It's wonderful the way the Hollywood studios are providing feature-length "rides" for the new stars they recruit. Last month, Warners created a Westworld for Ireland's Colin Farrell to ride roughshod through, shootin' guns, holdin' up trains and callin' himself Jesse James. Now, Universal is allowing the also-unseasoned Justin Chambers to cross swords, scale tower walls and wear stylish plumage as a dashing D'Artagnan. These may be great fantasy trips for the actors participating in them, but they are benumbing, by-the-numbers aerobics exercises for the audiences who watch them.
The Musketeer is Dumas dumbed down for the MTV set--as the title indicates, at least three-quarters lower than the usual. D'Artagnan is a man with a mission, out to avenge his parents' murders 14 years earlier, and he has nothing to learn from the three musketeers who got there before him. Indeed, Aramis (Nick Moran), Porthos (Steve Speirs) and Athos (Jan Gregor Kremp) have retreated into the local tavern suds, where they ferment and languish like bit players till D'Artagnan's ego relents enough to allow them to help extract his revenge on villainous Febre (Tim Roth, with sneer and eyepatch).
Basically, that's about all the story that screenwriter Gene Quintano has come up with to tell, and he could have dreamed that up without ever going near the book. The result is generically perfunctory. Peter Hyams, who directed and photographed the film, attempts to camouflage the pervasive blandness with frenetic camerawork and rapid editing.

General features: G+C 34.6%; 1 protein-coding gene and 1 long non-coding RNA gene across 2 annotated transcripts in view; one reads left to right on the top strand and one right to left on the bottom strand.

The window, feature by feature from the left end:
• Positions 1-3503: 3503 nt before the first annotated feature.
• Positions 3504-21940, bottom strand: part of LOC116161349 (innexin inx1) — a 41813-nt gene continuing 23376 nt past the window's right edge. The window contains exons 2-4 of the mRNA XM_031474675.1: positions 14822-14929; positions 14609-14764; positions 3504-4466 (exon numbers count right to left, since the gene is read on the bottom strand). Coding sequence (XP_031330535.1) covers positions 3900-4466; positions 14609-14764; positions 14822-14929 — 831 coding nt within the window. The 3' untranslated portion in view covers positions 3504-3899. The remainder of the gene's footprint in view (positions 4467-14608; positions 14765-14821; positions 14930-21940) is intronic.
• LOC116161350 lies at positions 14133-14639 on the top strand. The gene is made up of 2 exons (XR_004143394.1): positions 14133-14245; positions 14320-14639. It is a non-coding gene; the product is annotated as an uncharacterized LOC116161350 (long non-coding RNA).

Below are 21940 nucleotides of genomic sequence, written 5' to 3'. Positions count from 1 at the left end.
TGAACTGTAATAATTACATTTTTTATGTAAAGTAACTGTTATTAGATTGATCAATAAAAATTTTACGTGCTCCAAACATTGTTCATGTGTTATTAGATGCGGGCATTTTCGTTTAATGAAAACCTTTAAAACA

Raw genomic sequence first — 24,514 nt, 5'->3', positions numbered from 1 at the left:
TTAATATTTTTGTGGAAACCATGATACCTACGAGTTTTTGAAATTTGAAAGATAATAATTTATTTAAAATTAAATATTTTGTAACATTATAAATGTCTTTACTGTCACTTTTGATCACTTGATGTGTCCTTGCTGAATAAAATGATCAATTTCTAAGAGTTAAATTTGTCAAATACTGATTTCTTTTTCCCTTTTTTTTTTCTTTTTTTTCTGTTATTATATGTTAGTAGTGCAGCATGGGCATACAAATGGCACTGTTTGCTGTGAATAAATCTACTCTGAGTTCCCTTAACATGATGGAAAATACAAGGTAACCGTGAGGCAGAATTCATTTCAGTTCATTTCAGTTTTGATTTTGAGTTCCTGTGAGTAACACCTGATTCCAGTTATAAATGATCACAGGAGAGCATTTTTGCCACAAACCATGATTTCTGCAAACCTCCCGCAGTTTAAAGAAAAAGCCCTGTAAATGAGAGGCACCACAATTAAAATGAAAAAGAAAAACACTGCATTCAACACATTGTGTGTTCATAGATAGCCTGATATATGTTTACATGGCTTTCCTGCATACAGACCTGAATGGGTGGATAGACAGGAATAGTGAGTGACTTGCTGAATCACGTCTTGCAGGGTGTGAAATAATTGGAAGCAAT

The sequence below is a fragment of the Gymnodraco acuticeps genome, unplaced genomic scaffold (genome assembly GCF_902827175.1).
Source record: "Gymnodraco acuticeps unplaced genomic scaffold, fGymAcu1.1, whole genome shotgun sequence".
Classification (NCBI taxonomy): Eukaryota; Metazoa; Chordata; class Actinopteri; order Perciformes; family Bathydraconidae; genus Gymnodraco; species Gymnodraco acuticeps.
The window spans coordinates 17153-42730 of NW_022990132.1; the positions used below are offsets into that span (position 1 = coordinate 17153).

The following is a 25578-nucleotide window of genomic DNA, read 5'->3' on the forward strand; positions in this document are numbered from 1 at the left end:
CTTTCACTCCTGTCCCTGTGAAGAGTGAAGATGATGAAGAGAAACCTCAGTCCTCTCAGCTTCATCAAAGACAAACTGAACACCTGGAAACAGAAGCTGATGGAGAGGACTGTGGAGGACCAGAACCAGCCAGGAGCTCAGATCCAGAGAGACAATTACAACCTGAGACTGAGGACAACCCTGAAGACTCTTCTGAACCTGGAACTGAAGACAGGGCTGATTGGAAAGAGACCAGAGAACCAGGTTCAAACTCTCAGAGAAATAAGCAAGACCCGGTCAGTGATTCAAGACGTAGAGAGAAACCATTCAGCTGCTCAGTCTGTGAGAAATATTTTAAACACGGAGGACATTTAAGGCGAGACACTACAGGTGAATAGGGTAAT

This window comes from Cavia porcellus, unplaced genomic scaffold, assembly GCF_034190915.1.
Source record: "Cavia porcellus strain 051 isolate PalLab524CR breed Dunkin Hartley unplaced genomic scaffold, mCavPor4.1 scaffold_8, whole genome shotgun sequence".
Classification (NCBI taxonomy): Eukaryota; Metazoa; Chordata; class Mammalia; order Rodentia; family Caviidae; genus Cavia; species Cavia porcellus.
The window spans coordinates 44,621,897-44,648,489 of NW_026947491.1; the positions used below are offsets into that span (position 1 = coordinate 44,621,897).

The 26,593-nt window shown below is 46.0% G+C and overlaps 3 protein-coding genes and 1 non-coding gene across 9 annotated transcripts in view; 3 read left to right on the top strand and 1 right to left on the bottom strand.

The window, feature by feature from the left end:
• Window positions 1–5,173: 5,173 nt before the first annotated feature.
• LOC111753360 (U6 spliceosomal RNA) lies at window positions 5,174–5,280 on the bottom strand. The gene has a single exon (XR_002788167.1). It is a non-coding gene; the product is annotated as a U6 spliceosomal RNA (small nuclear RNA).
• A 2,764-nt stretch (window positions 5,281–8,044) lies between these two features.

Ireland's Stephen Rea, working in hissable King's English and nothing in the way of a role, turns in the film's one good performance as the wicked Cardinal Richelieu, while Catherine Deneuve walks regally through the chaos as the Queen of France, unfazed by the pointlessness of the proceedings. Mena Suvari as the wench in love with D'Artagnan photographs prettily alongside the equally callow and contemporary Chambers, who (like Chris O'Donnell in 1993) brings no vocal power or persuasion at all to the role.
The only thing you haven't seen before in this vanilla-extract musketeering is the high-flying swordfighting, which has been energetically and excitingly choreographed by Hong Kong martial-arts pro Xin-Xin Xiong. (He also doubles for Febre when Qiao Tan doubles for D'Artagnan.) Suddenly, once it's wired for action scenes, the film springs surprisingly (if a little ludicrously) to life--brawling in a barroom, scaling castle walls, wrestling atop a runaway coach--with blades drawn and clanking in all cases. The finale, where the hero and the heavy duel on a ladder that seesaws perilously back and forth across a rafter beam, is something to see--but don't give it too much thought afterward. The Musketeer gives you so little to think about anyway, that shouldn't be a hard chore.